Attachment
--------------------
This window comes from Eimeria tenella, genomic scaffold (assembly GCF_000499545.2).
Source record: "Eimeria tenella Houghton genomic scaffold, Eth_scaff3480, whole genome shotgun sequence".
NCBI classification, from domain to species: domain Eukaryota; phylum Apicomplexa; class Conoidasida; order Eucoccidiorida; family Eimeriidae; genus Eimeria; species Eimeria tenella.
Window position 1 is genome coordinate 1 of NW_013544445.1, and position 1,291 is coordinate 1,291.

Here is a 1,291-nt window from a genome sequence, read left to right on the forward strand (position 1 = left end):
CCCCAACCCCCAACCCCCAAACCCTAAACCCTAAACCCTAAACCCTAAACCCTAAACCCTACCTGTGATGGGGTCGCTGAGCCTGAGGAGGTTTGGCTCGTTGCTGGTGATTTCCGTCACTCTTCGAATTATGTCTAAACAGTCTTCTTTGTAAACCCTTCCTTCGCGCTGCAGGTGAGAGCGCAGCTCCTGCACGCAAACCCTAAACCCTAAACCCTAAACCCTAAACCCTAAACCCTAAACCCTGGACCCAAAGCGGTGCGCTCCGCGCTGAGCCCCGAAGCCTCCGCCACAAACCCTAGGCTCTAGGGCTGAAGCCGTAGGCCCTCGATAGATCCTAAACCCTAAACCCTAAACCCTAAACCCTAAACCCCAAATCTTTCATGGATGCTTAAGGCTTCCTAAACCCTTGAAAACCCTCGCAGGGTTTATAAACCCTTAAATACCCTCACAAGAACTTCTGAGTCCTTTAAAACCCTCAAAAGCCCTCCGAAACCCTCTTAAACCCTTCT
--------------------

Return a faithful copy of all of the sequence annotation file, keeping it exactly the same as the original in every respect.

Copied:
This window comes from Eimeria tenella, genomic scaffold (assembly GCF_000499545.2).
Source record: "Eimeria tenella Houghton genomic scaffold, Eth_scaff3480, whole genome shotgun sequence".
NCBI classification, from domain to species: domain Eukaryota; phylum Apicomplexa; class Conoidasida; order Eucoccidiorida; family Eimeriidae; genus Eimeria; species Eimeria tenella.
Window position 1 is genome coordinate 1 of NW_013544445.1, and position 1,291 is coordinate 1,291.

Here is a 1,291-nt window from a genome sequence, read left to right on the forward strand (position 1 = left end):
CCCCAACCCCCAACCCCCAAACCCTAAACCCTAAACCCTAAACCCTAAACCCTAAACCCTACCTGTGATGGGGTCGCTGAGCCTGAGGAGGTTTGGCTCGTTGCTGGTGATTTCCGTCACTCTTCGAATTATGTCTAAACAGTCTTCTTTGTAAACCCTTCCTTCGCGCTGCAGGTGAGAGCGCAGCTCCTGCACGCAAACCCTAAACCCTAAACCCTAAACCCTAAACCCTAAACCCTAAACCCTGGACCCAAAGCGGTGCGCTCCGCGCTGAGCCCCGAAGCCTCCGCCACAAACCCTAGGCTCTAGGGCTGAAGCCGTAGGCCCTCGATAGATCCTAAACCCTAAACCCTAAACCCTAAACCCTAAACCCCAAATCTTTCATGGATGCTTAAGGCTTCCTAAACCCTTGAAAACCCTCGCAGGGTTTATAAACCCTTAAATACCCTCACAAGAACTTCTGAGTCCTTTAAAACCCTCAAAAGCCCTCCGAAACCCTCTTAAACCCTTCT